A Bit More Detail

Assorted Personal Notations, Essays, and Other Jottings

Archive for March 2018

[PHOTO] Montgomery Square built on Postal Station K, Yonge and Eglinton

The site of Postal Station K, a Depression-era post office on Yonge Street just north of Eglinton, was sold in 2012 to condo developers. These days, the tower of Montgomery Square is rising over the front of this historic edifice.

Built on Postal Station K #toronto #yongeandeglinton #postalstationk #montgomerysquare #condos #architecture #construction #latergram

Written by Randy McDonald

March 31, 2018 at 10:45 am

[CAT] Shakespeare, cuddling

Shakespeare, cuddling #toronto #dovercourtvillage #shakespeare #cats #caturday #catsofinstagram #catstagram

Written by Randy McDonald

March 31, 2018 at 8:45 am

Posted in Photo, Toronto

Tagged with , , ,

[URBAN NOTE] Five city links: Hamilton, Los Angeles and California, Montréal, London, Shenzhen

  • The clashes of radical protesters in Hamilton are becoming worryingly more prominent. What is going on there? The Toronto Star reports.
  • Marginal Revolution reports that Los Angeles, and all of California, is at last overcoming the densification that NIMBYists have been trying to block.
  • Foreign buyers are apparently starting to drive up prices in Québec, especially Montréal, though to a lesser degree than elsewhere in Canada. Bloomberg reports.
  • CBC reports on a tour of the city of London, highlighting the purchases of Russian oligarchs, that leaves me unsettled for a few reasons.
  • This report on Naomi Wu, a maker of tech goods who has become a prominent figure representing a booming high-tech Shenzhen, is fascinating. Shenzhen is clearly a city to watch. VICE has it.

[URBAN NOTE] Five Toronto links: Lower Bay, housing, Villiers Island, Saigon Flower, Little Jamaica

  • blogTO reports on an upcoming concert scheduled for the TTC’s Lower Bay station on the 11th of March.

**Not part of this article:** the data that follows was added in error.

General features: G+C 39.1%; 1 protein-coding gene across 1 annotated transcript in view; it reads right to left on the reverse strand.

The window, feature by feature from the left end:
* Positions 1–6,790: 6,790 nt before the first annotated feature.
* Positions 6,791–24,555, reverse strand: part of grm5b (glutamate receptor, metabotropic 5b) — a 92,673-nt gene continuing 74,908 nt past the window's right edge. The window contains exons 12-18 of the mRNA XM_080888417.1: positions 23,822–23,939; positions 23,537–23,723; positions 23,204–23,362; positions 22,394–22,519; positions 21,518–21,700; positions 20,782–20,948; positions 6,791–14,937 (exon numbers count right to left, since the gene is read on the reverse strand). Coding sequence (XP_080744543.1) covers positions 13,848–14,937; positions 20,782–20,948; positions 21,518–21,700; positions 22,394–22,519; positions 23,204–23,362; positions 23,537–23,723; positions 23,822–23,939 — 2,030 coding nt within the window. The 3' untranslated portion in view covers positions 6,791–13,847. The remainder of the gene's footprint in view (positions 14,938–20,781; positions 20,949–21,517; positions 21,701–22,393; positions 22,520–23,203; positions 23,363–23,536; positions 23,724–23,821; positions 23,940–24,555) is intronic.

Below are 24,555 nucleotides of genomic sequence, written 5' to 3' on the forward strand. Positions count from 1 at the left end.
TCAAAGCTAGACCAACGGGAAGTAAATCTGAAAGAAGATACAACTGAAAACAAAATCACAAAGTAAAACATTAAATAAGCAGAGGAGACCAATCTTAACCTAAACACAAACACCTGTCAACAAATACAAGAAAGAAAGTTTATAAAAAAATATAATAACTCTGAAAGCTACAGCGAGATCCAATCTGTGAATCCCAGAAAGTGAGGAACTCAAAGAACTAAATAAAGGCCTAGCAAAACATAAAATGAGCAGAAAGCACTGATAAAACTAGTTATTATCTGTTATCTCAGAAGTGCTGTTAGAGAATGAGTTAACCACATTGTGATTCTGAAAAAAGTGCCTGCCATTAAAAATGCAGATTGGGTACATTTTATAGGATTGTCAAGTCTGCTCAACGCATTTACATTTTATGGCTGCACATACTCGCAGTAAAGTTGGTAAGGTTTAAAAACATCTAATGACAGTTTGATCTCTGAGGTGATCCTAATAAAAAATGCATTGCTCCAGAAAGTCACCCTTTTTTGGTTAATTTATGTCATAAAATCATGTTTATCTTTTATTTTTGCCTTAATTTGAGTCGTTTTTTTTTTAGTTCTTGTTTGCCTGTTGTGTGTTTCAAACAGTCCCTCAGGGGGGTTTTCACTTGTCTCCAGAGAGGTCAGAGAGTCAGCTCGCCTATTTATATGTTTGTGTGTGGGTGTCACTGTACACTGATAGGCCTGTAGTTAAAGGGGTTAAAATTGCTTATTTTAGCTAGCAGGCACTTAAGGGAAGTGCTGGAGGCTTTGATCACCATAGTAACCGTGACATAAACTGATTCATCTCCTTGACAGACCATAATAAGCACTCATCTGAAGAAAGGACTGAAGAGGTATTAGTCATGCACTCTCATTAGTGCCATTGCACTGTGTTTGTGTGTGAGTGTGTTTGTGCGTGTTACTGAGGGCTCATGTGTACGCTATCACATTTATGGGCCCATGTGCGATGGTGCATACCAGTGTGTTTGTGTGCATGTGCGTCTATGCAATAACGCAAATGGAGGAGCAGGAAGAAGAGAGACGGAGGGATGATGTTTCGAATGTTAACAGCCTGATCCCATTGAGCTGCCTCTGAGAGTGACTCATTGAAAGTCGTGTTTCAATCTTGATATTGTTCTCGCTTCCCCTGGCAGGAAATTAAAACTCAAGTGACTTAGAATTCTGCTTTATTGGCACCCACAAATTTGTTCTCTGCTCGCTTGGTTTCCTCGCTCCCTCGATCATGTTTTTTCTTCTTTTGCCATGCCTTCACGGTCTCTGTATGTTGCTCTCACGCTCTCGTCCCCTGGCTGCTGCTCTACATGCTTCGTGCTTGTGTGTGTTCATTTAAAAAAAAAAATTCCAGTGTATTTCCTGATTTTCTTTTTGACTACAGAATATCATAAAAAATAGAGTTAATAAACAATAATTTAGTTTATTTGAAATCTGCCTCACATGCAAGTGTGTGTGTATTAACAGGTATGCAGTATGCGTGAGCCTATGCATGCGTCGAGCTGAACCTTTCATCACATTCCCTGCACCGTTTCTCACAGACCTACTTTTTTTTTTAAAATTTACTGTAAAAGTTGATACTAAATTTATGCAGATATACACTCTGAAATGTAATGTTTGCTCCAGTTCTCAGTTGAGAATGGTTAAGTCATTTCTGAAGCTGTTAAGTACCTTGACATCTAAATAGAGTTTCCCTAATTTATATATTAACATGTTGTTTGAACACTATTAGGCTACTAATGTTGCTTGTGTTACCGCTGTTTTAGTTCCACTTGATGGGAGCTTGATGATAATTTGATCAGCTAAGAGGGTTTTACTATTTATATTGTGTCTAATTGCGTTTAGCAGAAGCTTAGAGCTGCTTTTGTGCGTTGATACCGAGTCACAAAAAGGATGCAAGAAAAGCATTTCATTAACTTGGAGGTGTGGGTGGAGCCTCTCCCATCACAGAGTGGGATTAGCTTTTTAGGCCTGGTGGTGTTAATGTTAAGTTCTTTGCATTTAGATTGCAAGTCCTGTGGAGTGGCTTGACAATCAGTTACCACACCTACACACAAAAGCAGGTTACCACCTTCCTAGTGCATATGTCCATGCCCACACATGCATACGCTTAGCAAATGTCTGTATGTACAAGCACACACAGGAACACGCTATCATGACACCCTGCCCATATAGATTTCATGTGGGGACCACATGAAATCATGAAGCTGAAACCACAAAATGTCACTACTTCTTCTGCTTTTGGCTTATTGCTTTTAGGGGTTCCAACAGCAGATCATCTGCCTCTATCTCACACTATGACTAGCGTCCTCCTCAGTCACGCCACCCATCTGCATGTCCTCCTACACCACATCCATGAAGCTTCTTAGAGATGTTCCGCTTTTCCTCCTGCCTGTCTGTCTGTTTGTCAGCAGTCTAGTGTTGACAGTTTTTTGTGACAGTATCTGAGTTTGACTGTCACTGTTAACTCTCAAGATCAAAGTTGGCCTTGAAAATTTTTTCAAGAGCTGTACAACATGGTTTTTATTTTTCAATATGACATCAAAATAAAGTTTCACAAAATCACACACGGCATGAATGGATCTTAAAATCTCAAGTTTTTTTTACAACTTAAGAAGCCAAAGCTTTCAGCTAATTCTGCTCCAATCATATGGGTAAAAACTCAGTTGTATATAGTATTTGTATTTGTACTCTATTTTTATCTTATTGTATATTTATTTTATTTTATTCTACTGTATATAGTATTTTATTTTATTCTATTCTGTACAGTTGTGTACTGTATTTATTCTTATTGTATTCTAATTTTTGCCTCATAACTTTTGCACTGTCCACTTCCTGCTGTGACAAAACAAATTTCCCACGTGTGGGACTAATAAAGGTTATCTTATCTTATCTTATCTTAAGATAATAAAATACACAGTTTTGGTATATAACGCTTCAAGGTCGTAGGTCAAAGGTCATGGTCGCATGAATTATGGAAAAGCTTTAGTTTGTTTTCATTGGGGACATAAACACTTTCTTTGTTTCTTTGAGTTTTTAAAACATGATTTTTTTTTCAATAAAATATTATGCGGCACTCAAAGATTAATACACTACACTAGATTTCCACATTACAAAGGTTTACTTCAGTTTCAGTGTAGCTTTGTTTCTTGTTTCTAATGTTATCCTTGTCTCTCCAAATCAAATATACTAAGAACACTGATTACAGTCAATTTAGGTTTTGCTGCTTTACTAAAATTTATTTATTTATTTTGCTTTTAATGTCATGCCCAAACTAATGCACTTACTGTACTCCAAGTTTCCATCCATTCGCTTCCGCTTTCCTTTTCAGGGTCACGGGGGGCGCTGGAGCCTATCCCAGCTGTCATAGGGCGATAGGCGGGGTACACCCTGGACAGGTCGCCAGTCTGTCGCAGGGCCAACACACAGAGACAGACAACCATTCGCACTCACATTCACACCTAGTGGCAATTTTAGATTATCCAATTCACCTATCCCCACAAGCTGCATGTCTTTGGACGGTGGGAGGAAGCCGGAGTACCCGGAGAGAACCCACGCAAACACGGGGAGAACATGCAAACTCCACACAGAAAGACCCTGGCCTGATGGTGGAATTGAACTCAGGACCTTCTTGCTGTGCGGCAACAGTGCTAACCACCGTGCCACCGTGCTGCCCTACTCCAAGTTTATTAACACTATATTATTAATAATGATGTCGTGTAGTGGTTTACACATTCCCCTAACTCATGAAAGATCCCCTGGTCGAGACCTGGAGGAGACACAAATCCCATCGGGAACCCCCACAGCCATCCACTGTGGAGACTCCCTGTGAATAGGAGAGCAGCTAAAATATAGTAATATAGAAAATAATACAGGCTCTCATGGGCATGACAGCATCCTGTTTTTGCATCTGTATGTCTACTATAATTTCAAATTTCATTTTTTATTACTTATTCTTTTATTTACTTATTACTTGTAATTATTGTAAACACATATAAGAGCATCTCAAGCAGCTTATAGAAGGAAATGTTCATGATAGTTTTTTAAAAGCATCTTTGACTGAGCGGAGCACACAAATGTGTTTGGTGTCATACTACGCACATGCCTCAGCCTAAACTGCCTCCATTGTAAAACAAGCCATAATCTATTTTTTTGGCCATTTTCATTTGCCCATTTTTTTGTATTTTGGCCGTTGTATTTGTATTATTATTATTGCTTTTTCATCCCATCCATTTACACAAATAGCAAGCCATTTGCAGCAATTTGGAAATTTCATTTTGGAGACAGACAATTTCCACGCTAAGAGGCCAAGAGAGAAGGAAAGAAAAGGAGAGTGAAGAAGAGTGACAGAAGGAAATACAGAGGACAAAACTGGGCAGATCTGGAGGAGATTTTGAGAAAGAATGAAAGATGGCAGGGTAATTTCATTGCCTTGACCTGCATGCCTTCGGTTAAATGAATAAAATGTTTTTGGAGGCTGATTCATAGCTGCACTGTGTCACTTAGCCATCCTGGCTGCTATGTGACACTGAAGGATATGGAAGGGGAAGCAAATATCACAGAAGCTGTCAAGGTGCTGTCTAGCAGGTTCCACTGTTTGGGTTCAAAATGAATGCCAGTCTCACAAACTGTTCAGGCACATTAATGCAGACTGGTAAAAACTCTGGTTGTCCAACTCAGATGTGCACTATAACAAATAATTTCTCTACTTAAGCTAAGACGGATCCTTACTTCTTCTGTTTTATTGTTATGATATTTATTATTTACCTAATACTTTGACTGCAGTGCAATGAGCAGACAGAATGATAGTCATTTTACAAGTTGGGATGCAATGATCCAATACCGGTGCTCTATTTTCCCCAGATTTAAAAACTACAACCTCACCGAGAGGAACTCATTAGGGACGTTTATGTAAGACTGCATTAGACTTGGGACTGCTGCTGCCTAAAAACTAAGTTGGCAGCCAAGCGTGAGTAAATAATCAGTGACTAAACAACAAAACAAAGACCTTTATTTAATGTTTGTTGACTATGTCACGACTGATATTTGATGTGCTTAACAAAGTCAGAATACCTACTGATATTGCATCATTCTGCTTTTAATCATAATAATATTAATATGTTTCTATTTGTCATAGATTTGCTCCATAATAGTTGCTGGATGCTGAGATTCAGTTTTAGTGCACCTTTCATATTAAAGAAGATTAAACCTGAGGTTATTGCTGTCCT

• A new student residence for Ryerson University with prices actually comparable to prevailing rents for a studio apartment downtown seems like not the best solution to student housing issues. blogTO reports.
  • The upcoming formation of a new island, Villiers Island off the mouth of the Don, as part of the Port Lands renewal is very cool. blogTO reports.
  • Julien Gignac writes at the Toronto Star about the Saigon Flower, a Vietnamese restaurant on Queen Streeet West in the shadow of the Drake with an owner who refuses to sell. I have eaten there, and enjoyed it; I applaud her.
  • The disruption being inflicted on Little Jamaica, an enclave stretching along an Eglinton Avenue West being disrupted by Crosstown construction, is sad. Is there any alternative, though, if we want more transit? What can be done for the neighbourhood? The Toronto Star reports.

[BLOG] Some Wednesday links

  • Kambiz Kamrani at Anthropology.net notes that the more Neanderthal DNA gets sequenced, the more we know of this population’s history.
  • Anthro{dendum} takes a look at anthropologists who use their knowledge and their access to other cultures for purposes of espionage.
  • Crooked Timber tackles the question of immigration from another angle: do states have the authority to control it, for starters?
  • Dangerous Minds shares a fun video imagining Netflix as it might have existed in 1995.